At one point, he approvingly cites Tom Scocca’s 2013 Gawker essay “On Smarm” — an awkward lapse in self-awareness. Scocca defined smarm as “a type of bullshit” that “expresses one agenda, while actually pursuing a different one. It is a kind of moral and ethical misdirection. Its genuine purposes lie beneath the greased-over surface.” The same holds true of How to Be Perfect: it parades as a crash course in moral philosophy while constantly lamenting the effort thinking about moral philosophy requires. It wants you to feel good when you’re thinking about being good. It has not even been written so much as produced — by Schur and a crack unit of marketing and publicity personnel at the publisher and the production company.
But who exactly has it been produced for? Who is the intended audience, other than the author’s children? A reader of this book could easily come away assuming there aren’t actually any “bad” people around; human beings are fundamentally good, some of them just don’t know it yet. This is moral improvement for the already moral: people who care about the environment, use nongendered pronouns, and whose greatest moral quandary apparently consists of deciding whether they can be a good person and enjoy Woody Allen films at same time. Needless to say, at no point does Schur stoop to address the kind of person he presumably does believe to be in need of moral improvement: a Trump voter, say, or a Covid anti-vaxxer.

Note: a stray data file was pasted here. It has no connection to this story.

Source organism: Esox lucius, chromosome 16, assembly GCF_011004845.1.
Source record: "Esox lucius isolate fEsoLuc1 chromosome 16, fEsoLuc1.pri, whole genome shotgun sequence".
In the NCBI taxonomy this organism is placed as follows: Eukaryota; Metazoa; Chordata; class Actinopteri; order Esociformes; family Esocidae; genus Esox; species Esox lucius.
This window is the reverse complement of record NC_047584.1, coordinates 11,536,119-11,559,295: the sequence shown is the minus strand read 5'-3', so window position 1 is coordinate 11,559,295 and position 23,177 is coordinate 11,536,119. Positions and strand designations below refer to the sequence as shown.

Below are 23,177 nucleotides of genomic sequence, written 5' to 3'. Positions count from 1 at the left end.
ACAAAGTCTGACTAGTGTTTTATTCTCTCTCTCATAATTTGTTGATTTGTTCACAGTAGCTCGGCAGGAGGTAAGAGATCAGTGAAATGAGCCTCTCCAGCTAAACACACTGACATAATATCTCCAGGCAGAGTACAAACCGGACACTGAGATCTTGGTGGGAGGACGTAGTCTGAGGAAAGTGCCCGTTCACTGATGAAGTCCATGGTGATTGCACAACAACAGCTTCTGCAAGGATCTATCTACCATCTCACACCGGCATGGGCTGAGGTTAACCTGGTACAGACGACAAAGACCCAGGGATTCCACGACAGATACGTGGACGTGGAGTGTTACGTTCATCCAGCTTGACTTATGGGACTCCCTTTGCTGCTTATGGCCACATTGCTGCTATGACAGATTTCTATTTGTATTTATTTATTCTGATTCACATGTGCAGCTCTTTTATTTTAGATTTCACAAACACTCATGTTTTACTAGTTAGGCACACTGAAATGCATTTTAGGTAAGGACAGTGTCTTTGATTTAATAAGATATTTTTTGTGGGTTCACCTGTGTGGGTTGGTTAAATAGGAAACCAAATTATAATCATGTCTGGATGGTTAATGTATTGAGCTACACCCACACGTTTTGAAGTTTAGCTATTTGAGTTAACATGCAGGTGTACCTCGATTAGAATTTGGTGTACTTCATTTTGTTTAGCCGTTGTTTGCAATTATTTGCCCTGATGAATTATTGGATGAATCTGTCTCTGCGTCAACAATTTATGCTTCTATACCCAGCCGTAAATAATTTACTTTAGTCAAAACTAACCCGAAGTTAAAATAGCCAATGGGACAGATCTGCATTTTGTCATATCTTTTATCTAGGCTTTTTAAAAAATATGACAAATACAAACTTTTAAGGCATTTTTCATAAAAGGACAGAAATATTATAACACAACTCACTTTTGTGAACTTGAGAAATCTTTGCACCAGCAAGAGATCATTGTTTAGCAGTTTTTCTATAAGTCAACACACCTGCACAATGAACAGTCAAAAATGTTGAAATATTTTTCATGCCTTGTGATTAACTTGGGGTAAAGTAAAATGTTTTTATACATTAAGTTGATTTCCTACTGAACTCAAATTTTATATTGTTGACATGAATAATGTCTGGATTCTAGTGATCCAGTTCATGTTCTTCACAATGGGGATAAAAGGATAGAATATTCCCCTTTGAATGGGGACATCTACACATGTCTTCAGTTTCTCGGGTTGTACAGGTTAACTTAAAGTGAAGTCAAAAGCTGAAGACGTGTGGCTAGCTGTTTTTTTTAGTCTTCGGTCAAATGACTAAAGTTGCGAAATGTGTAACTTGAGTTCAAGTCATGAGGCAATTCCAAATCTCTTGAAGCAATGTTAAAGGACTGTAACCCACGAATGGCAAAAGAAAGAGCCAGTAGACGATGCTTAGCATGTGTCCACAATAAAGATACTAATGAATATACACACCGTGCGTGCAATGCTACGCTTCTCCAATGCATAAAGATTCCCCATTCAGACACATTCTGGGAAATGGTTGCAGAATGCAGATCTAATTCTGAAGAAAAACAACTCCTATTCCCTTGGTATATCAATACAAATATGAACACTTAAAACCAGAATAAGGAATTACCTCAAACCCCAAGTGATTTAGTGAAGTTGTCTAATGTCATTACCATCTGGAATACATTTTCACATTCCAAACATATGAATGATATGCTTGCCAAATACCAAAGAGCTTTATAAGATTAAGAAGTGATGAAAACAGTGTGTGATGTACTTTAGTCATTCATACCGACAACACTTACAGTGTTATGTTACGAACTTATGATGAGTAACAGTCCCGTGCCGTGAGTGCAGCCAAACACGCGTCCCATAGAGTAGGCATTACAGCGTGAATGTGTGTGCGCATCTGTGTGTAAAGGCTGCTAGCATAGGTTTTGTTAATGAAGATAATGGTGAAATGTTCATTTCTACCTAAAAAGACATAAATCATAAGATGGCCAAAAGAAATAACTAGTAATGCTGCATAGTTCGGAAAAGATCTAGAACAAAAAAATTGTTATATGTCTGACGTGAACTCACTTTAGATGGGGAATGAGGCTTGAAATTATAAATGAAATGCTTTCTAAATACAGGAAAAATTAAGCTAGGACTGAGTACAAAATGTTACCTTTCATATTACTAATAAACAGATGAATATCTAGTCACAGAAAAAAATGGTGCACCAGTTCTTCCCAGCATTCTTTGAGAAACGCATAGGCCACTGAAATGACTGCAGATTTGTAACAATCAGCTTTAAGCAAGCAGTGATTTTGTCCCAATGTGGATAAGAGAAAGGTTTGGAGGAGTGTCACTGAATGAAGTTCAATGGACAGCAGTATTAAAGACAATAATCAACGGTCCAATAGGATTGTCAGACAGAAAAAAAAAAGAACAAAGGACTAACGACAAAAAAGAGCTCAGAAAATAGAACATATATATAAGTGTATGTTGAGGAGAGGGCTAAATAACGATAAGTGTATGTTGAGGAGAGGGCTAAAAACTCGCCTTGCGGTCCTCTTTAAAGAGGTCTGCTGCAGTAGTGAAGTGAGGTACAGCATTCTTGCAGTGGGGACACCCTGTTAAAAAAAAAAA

The result is a moral echo chamber as childish as the candy-colored sets on The Good Place. Seen in this light, Schur’s dismissal of Heidegger and Nietzsche (he claims the latter “accidentally” helped “create the Nazis” — a stupid and irresponsible remark) is a refusal to take seriously any arguments against moral philosophy. And if Schur’s view of morality isn’t entirely serious, then neither is his view of immorality: In the first episode of The Good Place, we see Kristen Bell’s character commit the unpardonable sin of throwing her disposable coffee cup on the ground in full view of an environmental activist. Perhaps a more honest title for this book would have been: How to Be a Virtuous and Conscious Consumer.
Morten Høi Jensen is the author of A Difficult Death: The Life and Works of Jens Peter Jacobsen. He lives in Brooklyn.